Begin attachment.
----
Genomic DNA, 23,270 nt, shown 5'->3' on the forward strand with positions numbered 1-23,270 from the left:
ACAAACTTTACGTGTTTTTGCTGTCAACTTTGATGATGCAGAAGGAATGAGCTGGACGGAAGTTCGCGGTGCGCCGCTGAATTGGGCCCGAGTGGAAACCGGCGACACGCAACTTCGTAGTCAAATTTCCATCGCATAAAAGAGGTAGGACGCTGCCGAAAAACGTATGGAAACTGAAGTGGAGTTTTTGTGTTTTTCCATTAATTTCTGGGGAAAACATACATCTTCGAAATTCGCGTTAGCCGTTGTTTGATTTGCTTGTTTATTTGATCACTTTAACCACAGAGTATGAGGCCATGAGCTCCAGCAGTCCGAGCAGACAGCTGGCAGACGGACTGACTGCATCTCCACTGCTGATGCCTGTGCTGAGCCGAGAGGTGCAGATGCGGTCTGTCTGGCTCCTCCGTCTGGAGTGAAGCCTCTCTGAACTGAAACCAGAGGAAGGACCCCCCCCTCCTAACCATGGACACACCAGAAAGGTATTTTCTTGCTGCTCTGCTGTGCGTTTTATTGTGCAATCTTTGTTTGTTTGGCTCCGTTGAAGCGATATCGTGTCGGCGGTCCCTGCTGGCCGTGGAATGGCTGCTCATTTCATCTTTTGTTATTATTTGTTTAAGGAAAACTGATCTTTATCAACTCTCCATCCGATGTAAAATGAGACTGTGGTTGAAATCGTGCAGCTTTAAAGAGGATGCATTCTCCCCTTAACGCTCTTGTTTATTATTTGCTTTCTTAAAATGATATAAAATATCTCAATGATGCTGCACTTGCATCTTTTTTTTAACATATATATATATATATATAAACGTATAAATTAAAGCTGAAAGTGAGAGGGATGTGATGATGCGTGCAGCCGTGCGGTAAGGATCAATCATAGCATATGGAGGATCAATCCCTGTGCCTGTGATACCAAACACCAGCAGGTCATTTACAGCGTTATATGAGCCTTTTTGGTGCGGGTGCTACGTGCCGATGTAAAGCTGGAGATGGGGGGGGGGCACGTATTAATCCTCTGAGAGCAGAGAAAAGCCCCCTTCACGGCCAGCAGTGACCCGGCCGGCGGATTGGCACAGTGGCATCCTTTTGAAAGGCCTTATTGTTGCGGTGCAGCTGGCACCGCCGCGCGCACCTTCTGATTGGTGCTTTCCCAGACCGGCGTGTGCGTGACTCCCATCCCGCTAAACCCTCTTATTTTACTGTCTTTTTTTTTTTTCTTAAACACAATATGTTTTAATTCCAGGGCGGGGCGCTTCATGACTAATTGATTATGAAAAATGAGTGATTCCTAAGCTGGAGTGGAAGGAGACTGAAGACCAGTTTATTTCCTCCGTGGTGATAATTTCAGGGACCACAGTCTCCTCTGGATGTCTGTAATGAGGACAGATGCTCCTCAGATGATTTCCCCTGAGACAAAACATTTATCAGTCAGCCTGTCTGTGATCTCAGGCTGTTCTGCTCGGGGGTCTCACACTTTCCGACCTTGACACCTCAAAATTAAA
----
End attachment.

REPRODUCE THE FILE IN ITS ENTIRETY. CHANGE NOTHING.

Genomic DNA, 23,270 nt, shown 5'->3' on the forward strand with positions numbered 1-23,270 from the left:
ACAAACTTTACGTGTTTTTGCTGTCAACTTTGATGATGCAGAAGGAATGAGCTGGACGGAAGTTCGCGGTGCGCCGCTGAATTGGGCCCGAGTGGAAACCGGCGACACGCAACTTCGTAGTCAAATTTCCATCGCATAAAAGAGGTAGGACGCTGCCGAAAAACGTATGGAAACTGAAGTGGAGTTTTTGTGTTTTTCCATTAATTTCTGGGGAAAACATACATCTTCGAAATTCGCGTTAGCCGTTGTTTGATTTGCTTGTTTATTTGATCACTTTAACCACAGAGTATGAGGCCATGAGCTCCAGCAGTCCGAGCAGACAGCTGGCAGACGGACTGACTGCATCTCCACTGCTGATGCCTGTGCTGAGCCGAGAGGTGCAGATGCGGTCTGTCTGGCTCCTCCGTCTGGAGTGAAGCCTCTCTGAACTGAAACCAGAGGAAGGACCCCCCCCTCCTAACCATGGACACACCAGAAAGGTATTTTCTTGCTGCTCTGCTGTGCGTTTTATTGTGCAATCTTTGTTTGTTTGGCTCCGTTGAAGCGATATCGTGTCGGCGGTCCCTGCTGGCCGTGGAATGGCTGCTCATTTCATCTTTTGTTATTATTTGTTTAAGGAAAACTGATCTTTATCAACTCTCCATCCGATGTAAAATGAGACTGTGGTTGAAATCGTGCAGCTTTAAAGAGGATGCATTCTCCCCTTAACGCTCTTGTTTATTATTTGCTTTCTTAAAATGATATAAAATATCTCAATGATGCTGCACTTGCATCTTTTTTTTAACATATATATATATATATATAAACGTATAAATTAAAGCTGAAAGTGAGAGGGATGTGATGATGCGTGCAGCCGTGCGGTAAGGATCAATCATAGCATATGGAGGATCAATCCCTGTGCCTGTGATACCAAACACCAGCAGGTCATTTACAGCGTTATATGAGCCTTTTTGGTGCGGGTGCTACGTGCCGATGTAAAGCTGGAGATGGGGGGGGGGCACGTATTAATCCTCTGAGAGCAGAGAAAAGCCCCCTTCACGGCCAGCAGTGACCCGGCCGGCGGATTGGCACAGTGGCATCCTTTTGAAAGGCCTTATTGTTGCGGTGCAGCTGGCACCGCCGCGCGCACCTTCTGATTGGTGCTTTCCCAGACCGGCGTGTGCGTGACTCCCATCCCGCTAAACCCTCTTATTTTACTGTCTTTTTTTTTTTTCTTAAACACAATATGTTTTAATTCCAGGGCGGGGCGCTTCATGACTAATTGATTATGAAAAATGAGTGATTCCTAAGCTGGAGTGGAAGGAGACTGAAGACCAGTTTATTTCCTCCGTGGTGATAATTTCAGGGACCACAGTCTCCTCTGGATGTCTGTAATGAGGACAGATGCTCCTCAGATGATTTCCCCTGAGACAAAACATTTATCAGTCAGCCTGTCTGTGATCTCAGGCTGTTCTGCTCGGGGGTCTCACACTTTCCGACCTTGACACCTCAAAATTAAA